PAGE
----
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Urban Chestnut begins brewing in Bavaria

Urban Chestnut begins brewing in Bavaria

Urban Chestnut German brewery

Urban Chestnut has acquired this brewery in Germany and plans to begin brewing beer in the second quarter of 2015. 

Urban Chestnut Brewing Co. has begun brewing beer at the facility in the German state of Bavaria that it acquired in January.

"It's always exciting to get something to the final stage of the process --especially when there's beer at the end," Urban Chestnut co-founder and brewmaster Florian Kuplent, a Bavarian native, said.

Urban Chestnut purchased the Bürgerbräu Wolnzach brewery, which is located in Wolnzach, a town north of Munich, and rechristened it Urban Chestnut Hallertauer Brauerei. The new facility is currently brewing three beers: Urban Chesnut's flagship lager, Zwickel, and two new offerings.

Zuagroast is a pale ale made with relatively new varieties of German hops that, according to Kuplent, convey a more American hop character, with notes of citrus and melon. The name Zuagroast is a play on a Bavarian term for people who have been transplanted there from somewhere else.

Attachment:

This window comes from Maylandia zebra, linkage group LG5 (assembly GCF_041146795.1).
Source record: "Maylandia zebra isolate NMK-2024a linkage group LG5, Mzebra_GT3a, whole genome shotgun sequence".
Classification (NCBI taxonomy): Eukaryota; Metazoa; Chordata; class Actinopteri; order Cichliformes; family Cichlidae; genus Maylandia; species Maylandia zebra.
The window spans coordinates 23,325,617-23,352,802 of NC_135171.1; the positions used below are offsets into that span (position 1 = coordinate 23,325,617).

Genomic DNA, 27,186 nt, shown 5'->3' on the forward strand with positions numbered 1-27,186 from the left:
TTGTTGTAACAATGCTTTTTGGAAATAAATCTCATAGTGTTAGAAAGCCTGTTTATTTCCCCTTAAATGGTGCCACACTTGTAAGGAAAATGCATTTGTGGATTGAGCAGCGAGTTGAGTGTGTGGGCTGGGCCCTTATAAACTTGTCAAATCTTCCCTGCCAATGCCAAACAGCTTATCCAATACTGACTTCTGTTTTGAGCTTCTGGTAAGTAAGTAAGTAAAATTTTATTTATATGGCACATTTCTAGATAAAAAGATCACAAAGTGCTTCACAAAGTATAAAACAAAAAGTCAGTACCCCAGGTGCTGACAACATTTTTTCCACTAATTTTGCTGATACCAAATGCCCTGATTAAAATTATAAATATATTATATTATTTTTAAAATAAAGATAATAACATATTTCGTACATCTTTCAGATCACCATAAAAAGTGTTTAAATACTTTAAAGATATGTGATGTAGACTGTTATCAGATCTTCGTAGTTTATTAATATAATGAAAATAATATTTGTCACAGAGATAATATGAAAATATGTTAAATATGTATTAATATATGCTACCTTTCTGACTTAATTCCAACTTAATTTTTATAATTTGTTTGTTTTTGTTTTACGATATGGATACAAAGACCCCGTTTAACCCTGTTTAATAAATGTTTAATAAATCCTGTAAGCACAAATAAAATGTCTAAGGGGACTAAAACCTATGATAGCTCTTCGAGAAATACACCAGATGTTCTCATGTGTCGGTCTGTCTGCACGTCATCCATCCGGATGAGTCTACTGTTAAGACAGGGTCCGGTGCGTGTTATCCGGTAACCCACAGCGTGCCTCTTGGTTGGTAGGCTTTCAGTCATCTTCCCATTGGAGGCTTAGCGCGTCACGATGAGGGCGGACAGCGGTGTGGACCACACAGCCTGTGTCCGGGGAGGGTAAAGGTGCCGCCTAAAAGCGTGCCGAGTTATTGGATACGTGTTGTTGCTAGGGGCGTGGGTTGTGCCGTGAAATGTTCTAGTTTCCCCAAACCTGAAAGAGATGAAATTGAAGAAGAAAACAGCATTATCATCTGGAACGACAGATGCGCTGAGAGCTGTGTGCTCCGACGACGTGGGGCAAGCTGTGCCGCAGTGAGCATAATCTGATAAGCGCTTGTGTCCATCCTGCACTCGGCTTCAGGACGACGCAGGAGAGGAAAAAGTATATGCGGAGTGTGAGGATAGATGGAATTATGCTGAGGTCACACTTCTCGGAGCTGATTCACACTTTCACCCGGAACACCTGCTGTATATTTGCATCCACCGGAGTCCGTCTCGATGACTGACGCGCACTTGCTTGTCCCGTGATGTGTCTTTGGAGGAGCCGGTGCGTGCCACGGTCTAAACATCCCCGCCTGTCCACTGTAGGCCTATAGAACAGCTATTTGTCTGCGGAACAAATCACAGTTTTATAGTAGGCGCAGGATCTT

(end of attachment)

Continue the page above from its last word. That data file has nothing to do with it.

"(Zuagroast is) an American style transplanted to Germany," Kuplent said.

Kuplen described Hopfenperle as a cross between a Helles-style lager and a pilsner. The beer is hop-forward but not as bitter as a traditional pilsner.

The beers will be available in Germany this month -- Kuplent is headed to Wolnzach soon to oversee the rollout -- and Urban Chestnut plans to import Zuagroast and Hopfenperle to St. Louis later this year.

Kuplent acknowledged that breaking into the German market has presented a much different challenge from entering the booming domestic market for craft beer.

"There are so many local breweries still," Kuplent said. "The variety in beer (brands) is pretty big. The variety of styles isn't."

The key, Kuplent said, is to explain to customers what Urban Chestnut is doing with each beer and why each tastes the way that it does. With that information, customers are open to trying new styles.

"It does take that effort to explain it," he said.

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